Image: Artist concept of the Beresheet lander on the Moon. Credit: SpaceIL.

By Dale Skran, NSS Executive Vice President

Rather than repeating the facts about this launch, which you can easily find on other sources on the net, I would like to emphasize the “firsts” associated with this launch:

  • Organized by Space Flight Industries, this mission was the first geosynchronous “ride-share” carrying three craft: An Indonesian communications satellite, Nusandtra Satu, the Israeli Beresheet lunar lander built by SpaceIL, and the U.S. Air Force S5, a space situational awareness demonstrator. This is a key milestone in supporting lower-cost access to higher orbits.
  • The Beresheet lander, if successful, will mean that Israel will become the fourth nation to land on the Moon, following the Russia, the U.S., and China, narrowly edging India which will shortly make its own lunar landing attempt.
  • SpaceIL/Beresheet is the first commercial attempt to land on the Moon.
  • The F9 first stage, numbered 1048, flew for the 3rd time, making it only the second F9 first stage to fly and land three times. It was announced that it will fly for a fourth time in April, setting a new record for F9 first stage re-use.
  • This was reported to be the most challenging F9 first stage recovery yet in terms of returning from a higher velocity.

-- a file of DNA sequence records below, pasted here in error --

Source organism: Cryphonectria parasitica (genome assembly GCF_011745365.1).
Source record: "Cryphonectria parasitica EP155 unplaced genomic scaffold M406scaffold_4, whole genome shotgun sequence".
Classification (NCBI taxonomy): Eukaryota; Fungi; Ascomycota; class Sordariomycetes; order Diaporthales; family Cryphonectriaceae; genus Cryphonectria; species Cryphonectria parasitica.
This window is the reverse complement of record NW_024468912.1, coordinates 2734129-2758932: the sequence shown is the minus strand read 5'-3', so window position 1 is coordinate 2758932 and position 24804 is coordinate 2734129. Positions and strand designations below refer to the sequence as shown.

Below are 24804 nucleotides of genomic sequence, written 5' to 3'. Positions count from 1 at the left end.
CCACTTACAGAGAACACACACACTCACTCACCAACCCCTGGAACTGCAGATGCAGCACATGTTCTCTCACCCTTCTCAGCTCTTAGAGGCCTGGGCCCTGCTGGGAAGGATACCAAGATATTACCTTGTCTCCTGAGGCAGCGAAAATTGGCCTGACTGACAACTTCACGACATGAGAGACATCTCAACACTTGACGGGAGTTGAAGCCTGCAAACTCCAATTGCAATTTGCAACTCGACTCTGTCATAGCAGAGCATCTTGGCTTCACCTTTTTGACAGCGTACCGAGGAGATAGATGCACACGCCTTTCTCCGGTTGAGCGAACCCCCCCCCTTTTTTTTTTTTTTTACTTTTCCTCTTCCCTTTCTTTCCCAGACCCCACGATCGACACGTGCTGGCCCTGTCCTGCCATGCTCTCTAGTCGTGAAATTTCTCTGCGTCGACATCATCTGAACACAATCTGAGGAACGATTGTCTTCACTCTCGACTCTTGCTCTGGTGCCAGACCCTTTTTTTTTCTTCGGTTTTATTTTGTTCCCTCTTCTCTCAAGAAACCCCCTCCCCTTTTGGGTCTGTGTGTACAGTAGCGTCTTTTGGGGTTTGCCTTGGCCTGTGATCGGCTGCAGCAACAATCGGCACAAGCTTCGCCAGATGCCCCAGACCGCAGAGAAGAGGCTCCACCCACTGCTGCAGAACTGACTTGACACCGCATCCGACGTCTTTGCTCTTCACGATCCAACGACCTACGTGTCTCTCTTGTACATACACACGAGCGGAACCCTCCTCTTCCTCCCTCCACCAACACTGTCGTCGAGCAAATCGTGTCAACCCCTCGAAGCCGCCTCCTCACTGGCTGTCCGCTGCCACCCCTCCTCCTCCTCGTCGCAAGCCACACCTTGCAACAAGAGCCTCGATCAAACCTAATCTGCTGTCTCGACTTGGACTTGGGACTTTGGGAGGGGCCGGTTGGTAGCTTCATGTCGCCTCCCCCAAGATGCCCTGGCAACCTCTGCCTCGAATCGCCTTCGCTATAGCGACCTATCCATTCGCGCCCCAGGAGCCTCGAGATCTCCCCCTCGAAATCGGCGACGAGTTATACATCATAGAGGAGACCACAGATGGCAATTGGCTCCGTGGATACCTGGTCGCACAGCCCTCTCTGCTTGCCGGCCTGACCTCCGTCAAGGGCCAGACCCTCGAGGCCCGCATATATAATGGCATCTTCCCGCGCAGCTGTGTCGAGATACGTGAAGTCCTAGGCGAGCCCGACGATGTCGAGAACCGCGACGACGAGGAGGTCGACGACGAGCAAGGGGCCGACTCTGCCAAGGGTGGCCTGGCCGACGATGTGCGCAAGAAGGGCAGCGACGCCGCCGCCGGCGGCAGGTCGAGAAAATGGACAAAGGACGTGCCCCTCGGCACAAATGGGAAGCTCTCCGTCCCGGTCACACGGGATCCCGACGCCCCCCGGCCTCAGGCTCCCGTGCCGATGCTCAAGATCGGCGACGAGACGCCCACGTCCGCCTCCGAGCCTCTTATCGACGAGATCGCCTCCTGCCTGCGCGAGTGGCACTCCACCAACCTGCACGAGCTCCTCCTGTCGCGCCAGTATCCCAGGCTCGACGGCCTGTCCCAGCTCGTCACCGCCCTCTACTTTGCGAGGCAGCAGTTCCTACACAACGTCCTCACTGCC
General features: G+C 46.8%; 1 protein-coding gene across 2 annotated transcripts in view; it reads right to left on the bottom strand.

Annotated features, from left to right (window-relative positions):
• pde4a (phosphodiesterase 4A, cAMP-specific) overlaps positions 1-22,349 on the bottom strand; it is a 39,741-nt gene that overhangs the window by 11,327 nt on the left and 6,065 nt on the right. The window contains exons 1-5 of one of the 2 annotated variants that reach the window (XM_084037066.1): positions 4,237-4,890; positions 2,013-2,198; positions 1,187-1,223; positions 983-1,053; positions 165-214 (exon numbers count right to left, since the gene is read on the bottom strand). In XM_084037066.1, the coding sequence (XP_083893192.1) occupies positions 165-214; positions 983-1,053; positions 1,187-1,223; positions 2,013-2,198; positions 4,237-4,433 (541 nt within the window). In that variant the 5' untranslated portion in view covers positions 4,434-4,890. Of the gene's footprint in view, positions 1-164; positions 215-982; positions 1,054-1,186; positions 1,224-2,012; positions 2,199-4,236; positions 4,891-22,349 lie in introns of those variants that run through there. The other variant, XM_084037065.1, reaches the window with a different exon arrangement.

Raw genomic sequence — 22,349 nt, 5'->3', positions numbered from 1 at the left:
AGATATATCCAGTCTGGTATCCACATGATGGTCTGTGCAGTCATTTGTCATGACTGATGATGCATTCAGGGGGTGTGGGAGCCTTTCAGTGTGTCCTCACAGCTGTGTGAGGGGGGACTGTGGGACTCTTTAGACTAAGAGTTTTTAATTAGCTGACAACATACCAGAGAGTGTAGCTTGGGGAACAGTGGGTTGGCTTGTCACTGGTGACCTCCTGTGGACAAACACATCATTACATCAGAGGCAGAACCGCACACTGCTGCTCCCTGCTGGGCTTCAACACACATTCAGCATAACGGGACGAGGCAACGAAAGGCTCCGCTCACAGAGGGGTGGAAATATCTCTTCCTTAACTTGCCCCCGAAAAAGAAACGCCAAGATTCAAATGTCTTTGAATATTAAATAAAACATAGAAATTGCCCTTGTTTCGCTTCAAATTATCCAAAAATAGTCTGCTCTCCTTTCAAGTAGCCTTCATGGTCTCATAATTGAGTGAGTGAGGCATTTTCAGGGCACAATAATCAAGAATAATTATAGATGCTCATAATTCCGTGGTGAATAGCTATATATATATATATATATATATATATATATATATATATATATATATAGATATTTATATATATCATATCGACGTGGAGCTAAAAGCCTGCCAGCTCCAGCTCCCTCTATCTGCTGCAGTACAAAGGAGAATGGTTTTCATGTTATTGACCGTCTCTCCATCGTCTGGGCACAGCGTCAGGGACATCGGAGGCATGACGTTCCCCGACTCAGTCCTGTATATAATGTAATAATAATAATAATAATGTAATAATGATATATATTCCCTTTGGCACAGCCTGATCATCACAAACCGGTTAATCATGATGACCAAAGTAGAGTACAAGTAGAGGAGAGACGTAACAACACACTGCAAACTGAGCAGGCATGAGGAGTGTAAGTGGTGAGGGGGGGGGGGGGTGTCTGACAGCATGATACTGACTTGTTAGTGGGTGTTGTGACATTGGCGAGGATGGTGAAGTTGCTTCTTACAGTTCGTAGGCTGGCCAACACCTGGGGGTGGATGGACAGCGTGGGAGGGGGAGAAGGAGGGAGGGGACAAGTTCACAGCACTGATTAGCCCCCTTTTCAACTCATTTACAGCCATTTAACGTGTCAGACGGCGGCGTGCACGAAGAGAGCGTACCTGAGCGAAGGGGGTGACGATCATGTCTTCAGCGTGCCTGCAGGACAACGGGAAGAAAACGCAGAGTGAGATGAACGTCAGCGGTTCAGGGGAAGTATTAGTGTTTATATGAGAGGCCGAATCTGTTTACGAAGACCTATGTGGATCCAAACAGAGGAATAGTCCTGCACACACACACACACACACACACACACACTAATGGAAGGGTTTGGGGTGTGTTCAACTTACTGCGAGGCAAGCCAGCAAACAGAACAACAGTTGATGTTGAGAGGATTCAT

• This mission is of special interest since the Nusandtra Satu and the S5 are headed for geosynchronous orbit, whereas the Beresheet enters a highly elliptical orbit that will eventually allow it to reach the Moon after additional engine burns.
  • The Beresheet will be, at 600 kilograms, or 1,322 lbs, the smallest lunar lander yet.
  • SpaceIL/Beresheet will be, if successful, the first former Google X-prize contender to reach the Moon.
  • The Nusandtra Satu, which will provide communications services to a “third world country” marks a significant step in the democratization of space technology enabled by the lower cost of reaching space resulting from SpaceX innovations.

Perhaps most significantly, none of these firsts were funded by NASA. Launches like this one will form the basis of a truly sustainable space program, one that is not impacted by the vagaries of Congressional funding or government shutdowns.

 

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